I had a friend in law school who had a five year old daughter.  When Gail was taking Mediation and Negotiation, she said it as the easiest class she ever took, because she got nightly practice with her child, sharpening and honing the skills in her own little real-life lab.  Now that I am a parent, with two boys, 12 and 9, I understand this much better than I ever did at the time.  Having kids sharpens your negotiation and mediation skills to a fine art.

In an odd way, this is one of the reasons I think Hillary Clinton might make a great president.  She’s a lawyer and a mother, so she knows how to bargain and get things done.  I sort of wish she had had at least two children-  more kids raises the stakes in the balancing of needs test parents do between kids.  And lord knows when it comes to foreign affairs, balancing wants and needs is critical.   I know that the tri-partate talks we have here to solve the lost remote control crisis would make me perfect for solving the arab-palestinian problem single handed.

That aside, I am always fascinated on how negotiations start out pleasant, but after a while, people just need to take off the gloves and say the underlying truth of the matter, to solve the problem. The manners I wrote about yesterday are important, respect and honoring each other is important, but ultimately, it should be about solving the problem at hand, not about feeding the egos of the participants.

In parenting, you are often forced into a situation where you just need to tell kids the truth.  “I am sorry that you are upset over the loss of the remote control.  however, after watching two hours of uninterrupted brain candy, your father rightly is exerting his authority and position in the house to watch whatever he wants- please go read a book or find some other source of amusement.”  Acknowledge feelings, tell them, “tough luck” and give them directions on how to move on.

This kind of honesty would be refreshing in foreign affairs.  I just heard a story on NPR about how foreign investment and profits from the high price of oil in putting lots of money in the hands of countries that are not always the biggest fans of the US.  That whenever they wanted to, they could mess with our economy- what stops them is that the economy of the US is tied to global economic health, and tanking our economy for fun would also hurt them.  Mutually assured destruction.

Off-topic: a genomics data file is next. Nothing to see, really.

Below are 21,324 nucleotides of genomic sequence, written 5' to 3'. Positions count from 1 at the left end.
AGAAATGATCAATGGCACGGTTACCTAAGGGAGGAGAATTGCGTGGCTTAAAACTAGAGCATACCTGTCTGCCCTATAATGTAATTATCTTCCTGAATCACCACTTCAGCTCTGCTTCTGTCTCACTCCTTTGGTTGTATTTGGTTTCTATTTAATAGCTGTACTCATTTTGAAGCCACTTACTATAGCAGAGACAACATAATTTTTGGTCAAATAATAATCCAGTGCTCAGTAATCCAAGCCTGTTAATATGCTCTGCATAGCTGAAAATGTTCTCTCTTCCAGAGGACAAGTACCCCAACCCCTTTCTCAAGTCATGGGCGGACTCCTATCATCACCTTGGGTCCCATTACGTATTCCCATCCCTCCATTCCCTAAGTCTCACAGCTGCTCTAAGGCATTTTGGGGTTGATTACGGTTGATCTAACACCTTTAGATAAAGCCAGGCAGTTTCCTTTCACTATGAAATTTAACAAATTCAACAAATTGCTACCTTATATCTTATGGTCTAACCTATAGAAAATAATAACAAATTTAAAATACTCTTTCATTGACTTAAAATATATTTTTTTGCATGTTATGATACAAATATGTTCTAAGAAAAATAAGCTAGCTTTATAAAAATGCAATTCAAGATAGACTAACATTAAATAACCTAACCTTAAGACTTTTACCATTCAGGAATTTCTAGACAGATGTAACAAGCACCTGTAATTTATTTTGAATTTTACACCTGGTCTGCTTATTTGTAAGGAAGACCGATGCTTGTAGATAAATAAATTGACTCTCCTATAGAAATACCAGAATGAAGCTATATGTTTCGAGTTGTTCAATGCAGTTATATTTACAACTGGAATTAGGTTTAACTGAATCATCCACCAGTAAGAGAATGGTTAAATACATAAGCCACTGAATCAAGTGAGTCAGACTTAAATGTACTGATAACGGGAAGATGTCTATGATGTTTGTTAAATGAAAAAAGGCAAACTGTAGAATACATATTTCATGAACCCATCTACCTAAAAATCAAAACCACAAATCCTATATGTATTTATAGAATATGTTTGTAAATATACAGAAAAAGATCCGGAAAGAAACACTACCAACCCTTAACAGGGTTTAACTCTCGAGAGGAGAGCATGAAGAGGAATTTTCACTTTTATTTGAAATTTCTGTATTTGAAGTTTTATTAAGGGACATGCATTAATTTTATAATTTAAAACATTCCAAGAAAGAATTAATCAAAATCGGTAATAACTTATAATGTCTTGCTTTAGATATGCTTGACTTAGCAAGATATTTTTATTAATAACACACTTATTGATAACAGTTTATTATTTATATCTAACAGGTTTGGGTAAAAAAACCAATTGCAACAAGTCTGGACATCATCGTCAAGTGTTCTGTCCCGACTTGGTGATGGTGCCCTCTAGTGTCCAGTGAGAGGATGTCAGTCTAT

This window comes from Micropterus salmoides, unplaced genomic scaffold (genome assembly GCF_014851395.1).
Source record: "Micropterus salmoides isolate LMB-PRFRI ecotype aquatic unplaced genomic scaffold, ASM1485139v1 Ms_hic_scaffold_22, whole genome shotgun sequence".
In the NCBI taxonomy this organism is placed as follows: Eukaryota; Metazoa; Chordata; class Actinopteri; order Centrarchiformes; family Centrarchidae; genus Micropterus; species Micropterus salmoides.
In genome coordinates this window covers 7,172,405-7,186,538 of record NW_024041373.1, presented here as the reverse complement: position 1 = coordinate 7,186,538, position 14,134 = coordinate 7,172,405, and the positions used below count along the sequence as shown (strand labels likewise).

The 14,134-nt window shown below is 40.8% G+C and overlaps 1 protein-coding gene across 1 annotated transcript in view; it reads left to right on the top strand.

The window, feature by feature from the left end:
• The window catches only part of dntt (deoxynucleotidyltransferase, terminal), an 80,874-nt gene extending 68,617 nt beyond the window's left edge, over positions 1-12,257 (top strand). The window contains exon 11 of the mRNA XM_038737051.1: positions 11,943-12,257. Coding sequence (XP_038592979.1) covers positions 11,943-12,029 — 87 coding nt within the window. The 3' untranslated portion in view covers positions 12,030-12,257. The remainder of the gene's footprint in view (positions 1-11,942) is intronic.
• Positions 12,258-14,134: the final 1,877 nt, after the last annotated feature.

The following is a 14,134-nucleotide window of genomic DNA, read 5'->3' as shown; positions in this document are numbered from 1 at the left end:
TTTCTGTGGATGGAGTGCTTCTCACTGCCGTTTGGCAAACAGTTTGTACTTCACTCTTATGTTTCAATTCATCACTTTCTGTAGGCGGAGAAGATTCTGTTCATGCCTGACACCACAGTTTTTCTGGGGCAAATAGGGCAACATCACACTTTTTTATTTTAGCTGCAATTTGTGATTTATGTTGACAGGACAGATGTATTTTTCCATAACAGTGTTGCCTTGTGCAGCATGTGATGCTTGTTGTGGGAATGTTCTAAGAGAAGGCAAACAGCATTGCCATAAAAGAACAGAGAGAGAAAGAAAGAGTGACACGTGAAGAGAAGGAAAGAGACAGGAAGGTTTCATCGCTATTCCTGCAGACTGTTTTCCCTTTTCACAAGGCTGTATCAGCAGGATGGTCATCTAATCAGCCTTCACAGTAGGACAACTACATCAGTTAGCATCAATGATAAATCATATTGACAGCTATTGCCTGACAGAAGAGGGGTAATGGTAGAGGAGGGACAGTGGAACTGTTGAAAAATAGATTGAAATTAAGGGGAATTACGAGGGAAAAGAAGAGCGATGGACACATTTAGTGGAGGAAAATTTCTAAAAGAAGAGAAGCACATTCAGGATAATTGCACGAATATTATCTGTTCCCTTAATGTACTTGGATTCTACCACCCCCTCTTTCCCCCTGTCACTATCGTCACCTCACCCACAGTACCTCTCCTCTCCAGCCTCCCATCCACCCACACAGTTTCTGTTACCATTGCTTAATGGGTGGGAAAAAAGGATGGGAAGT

But what’s stopping us from taking off the gloves and trying a fresh approach, like going to Arab states and Russia and saying “You are in great economic shape, we are in the tanker right now.  We are pouring money into Iraq with only moderate signs of progress.  Coincidentally, this country is a neighbor of yours, and any political unrest is closer to your neighborhood than ours.  Is there any way we can work together to fix this problem, as good neighbors and world citizens?  If we fix it, everybody wins; if we let it go, everybody loses.   We aren’t in a position to do this indefinitely.  We have decided it’s time to withdraw and let other countries become the heros.  How about you?”

The point of this essay is this- everyone- families, communities, countries- we’re all interconnected.  We need to let everyone have a chance to succeed, let everyone have a chance to share and grow.  And we need to start looking at everything as a global responsibility, and not be solely concerned with ourselves.  Once we look at the human population as one giant community, with responsibilities that span not only our homes, towns, states and countries, but globally- then we will start to have an inkling of how to best move forward.

We have to start looking at every negotiation as not what makes us happy or the big winners, but how everyone wins in the end.  When everyone wins, no one is diminished or feels less, and then we can form the global community we want and need.  If we could harness the power of cooperation, acknowledge competition drives us, but no one wins in the end if someone has to lose- then we would be in a truly better world.